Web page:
Lightly edited.

Lightly edited

I would not have it said that Morpeth Pennywight was mad. A trifle eccentric perhaps but not actually mad. Certainly I never saw him foaming at the mouth and there are few reliable reports of him biting people. Well he once bit a purveyor of literary criticism but frankly that hardly counts.

Morpeth was an editor. He would take in the work of any writer, toil his methodical way through it and make his suggestions. He had any number of clients, after all Port Naain has many aspiring writers, many of whom need Morpeth’s services. Alas that those who need him most lack the humility to seek him out. But still, he isn’t an easy man to deal with.

His family had owned a large house on the edge of the Sump which backed on to the High Road. Indeed one room on the top floor could actually be accessed from the High Road. So Morpeth lived in that room and blocked the door which led from the room to the rest of the house. The other rooms were let out to tenants, who paid their rent weekly to a clerk sent by a usurer’s office which handled this side of the business for him.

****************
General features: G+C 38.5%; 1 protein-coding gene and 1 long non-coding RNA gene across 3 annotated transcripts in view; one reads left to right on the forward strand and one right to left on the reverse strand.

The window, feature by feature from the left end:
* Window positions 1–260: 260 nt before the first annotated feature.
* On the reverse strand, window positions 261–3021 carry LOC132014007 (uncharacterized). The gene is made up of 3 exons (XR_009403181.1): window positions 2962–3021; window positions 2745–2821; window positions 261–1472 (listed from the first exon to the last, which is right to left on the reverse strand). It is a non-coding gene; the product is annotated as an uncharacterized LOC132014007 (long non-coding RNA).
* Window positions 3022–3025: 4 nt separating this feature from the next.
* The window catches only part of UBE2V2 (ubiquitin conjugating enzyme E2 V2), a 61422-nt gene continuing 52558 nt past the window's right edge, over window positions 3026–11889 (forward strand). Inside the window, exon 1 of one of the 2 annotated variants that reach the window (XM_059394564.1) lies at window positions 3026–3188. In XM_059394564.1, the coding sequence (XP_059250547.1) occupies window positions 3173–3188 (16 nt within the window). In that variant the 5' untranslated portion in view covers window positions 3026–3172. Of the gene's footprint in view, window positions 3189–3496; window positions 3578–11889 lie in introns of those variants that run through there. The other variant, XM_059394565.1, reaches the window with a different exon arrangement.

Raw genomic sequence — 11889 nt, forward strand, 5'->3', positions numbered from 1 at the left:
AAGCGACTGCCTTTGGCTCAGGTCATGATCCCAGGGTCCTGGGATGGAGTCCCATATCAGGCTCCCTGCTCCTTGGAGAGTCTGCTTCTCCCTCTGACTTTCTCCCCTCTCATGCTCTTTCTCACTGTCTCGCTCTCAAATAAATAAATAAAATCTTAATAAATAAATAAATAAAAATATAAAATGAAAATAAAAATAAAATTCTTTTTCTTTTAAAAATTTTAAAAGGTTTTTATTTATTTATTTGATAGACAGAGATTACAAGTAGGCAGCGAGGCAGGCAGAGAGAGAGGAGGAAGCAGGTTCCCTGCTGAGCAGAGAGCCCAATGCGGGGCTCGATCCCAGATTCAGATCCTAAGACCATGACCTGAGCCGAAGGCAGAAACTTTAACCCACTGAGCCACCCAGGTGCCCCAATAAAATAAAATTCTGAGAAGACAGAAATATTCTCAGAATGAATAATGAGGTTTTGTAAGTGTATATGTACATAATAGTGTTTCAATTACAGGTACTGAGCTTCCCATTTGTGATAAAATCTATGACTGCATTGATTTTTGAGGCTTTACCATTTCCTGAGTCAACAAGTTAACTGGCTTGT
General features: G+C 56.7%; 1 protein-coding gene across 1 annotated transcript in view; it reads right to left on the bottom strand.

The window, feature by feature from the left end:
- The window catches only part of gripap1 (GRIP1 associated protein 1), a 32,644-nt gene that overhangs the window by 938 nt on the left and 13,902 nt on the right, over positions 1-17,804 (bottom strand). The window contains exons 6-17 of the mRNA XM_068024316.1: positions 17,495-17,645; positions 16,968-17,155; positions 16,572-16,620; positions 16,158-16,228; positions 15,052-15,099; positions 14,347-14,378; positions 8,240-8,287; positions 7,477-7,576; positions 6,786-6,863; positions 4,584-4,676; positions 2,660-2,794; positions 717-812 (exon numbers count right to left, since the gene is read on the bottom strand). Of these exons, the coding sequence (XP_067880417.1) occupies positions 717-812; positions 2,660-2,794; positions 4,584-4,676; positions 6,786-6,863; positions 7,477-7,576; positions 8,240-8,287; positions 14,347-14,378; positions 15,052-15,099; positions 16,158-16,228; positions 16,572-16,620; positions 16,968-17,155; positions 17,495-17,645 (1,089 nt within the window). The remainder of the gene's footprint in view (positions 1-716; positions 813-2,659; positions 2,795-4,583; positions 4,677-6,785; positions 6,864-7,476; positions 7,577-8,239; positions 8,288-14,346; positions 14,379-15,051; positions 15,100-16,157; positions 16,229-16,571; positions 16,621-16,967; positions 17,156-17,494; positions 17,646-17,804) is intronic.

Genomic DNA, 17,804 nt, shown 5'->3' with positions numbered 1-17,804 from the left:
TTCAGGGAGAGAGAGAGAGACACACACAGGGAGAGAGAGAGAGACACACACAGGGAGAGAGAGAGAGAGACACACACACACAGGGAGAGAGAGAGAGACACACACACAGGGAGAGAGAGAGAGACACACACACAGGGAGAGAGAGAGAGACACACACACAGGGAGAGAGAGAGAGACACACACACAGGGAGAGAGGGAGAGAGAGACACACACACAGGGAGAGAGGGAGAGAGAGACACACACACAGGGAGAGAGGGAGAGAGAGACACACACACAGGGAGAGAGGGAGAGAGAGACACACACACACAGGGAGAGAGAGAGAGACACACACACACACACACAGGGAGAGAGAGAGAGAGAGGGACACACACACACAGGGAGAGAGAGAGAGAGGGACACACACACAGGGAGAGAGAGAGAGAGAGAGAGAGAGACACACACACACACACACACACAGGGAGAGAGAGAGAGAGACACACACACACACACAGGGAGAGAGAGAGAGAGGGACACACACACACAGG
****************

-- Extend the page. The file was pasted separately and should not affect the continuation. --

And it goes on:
Among the tenants, Morpeth was a half remembered legend. None of them had ever met him and most didn’t even realise his room existed. But he still maintained order in the house. If there was any untoward noise from the rest of the house, Morpeth would wait for it to die down, and then he would start to play his bugle.